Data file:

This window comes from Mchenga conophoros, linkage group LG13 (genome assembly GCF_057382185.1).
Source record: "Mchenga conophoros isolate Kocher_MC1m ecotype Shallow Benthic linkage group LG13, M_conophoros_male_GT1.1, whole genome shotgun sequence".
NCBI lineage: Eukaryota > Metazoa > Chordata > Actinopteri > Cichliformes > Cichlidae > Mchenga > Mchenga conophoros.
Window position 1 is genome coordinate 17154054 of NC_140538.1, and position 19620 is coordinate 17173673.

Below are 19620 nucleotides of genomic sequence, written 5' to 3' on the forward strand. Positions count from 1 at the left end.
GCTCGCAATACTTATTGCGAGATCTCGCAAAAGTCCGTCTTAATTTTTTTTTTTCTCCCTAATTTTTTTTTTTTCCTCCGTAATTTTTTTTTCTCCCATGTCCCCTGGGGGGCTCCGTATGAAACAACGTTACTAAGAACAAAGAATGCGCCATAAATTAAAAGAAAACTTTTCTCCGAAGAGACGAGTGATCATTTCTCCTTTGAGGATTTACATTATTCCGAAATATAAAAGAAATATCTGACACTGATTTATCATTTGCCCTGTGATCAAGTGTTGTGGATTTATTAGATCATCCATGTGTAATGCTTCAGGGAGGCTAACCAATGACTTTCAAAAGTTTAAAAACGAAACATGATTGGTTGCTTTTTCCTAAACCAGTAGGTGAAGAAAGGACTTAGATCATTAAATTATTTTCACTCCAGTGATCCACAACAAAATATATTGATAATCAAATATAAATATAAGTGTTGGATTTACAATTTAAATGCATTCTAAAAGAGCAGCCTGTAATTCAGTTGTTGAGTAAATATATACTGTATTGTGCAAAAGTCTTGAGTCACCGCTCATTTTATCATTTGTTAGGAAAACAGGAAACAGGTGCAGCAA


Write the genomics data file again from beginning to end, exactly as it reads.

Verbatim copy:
This window comes from Mchenga conophoros, linkage group LG13 (genome assembly GCF_057382185.1).
Source record: "Mchenga conophoros isolate Kocher_MC1m ecotype Shallow Benthic linkage group LG13, M_conophoros_male_GT1.1, whole genome shotgun sequence".
NCBI lineage: Eukaryota > Metazoa > Chordata > Actinopteri > Cichliformes > Cichlidae > Mchenga > Mchenga conophoros.
Window position 1 is genome coordinate 17154054 of NC_140538.1, and position 19620 is coordinate 17173673.

Below are 19620 nucleotides of genomic sequence, written 5' to 3' on the forward strand. Positions count from 1 at the left end.
GCTCGCAATACTTATTGCGAGATCTCGCAAAAGTCCGTCTTAATTTTTTTTTTTCTCCCTAATTTTTTTTTTTTCCTCCGTAATTTTTTTTTCTCCCATGTCCCCTGGGGGGCTCCGTATGAAACAACGTTACTAAGAACAAAGAATGCGCCATAAATTAAAAGAAAACTTTTCTCCGAAGAGACGAGTGATCATTTCTCCTTTGAGGATTTACATTATTCCGAAATATAAAAGAAATATCTGACACTGATTTATCATTTGCCCTGTGATCAAGTGTTGTGGATTTATTAGATCATCCATGTGTAATGCTTCAGGGAGGCTAACCAATGACTTTCAAAAGTTTAAAAACGAAACATGATTGGTTGCTTTTTCCTAAACCAGTAGGTGAAGAAAGGACTTAGATCATTAAATTATTTTCACTCCAGTGATCCACAACAAAATATATTGATAATCAAATATAAATATAAGTGTTGGATTTACAATTTAAATGCATTCTAAAAGAGCAGCCTGTAATTCAGTTGTTGAGTAAATATATACTGTATTGTGCAAAAGTCTTGAGTCACCGCTCATTTTATCATTTGTTAGGAAAACAGGAAACAGGTGCAGCAA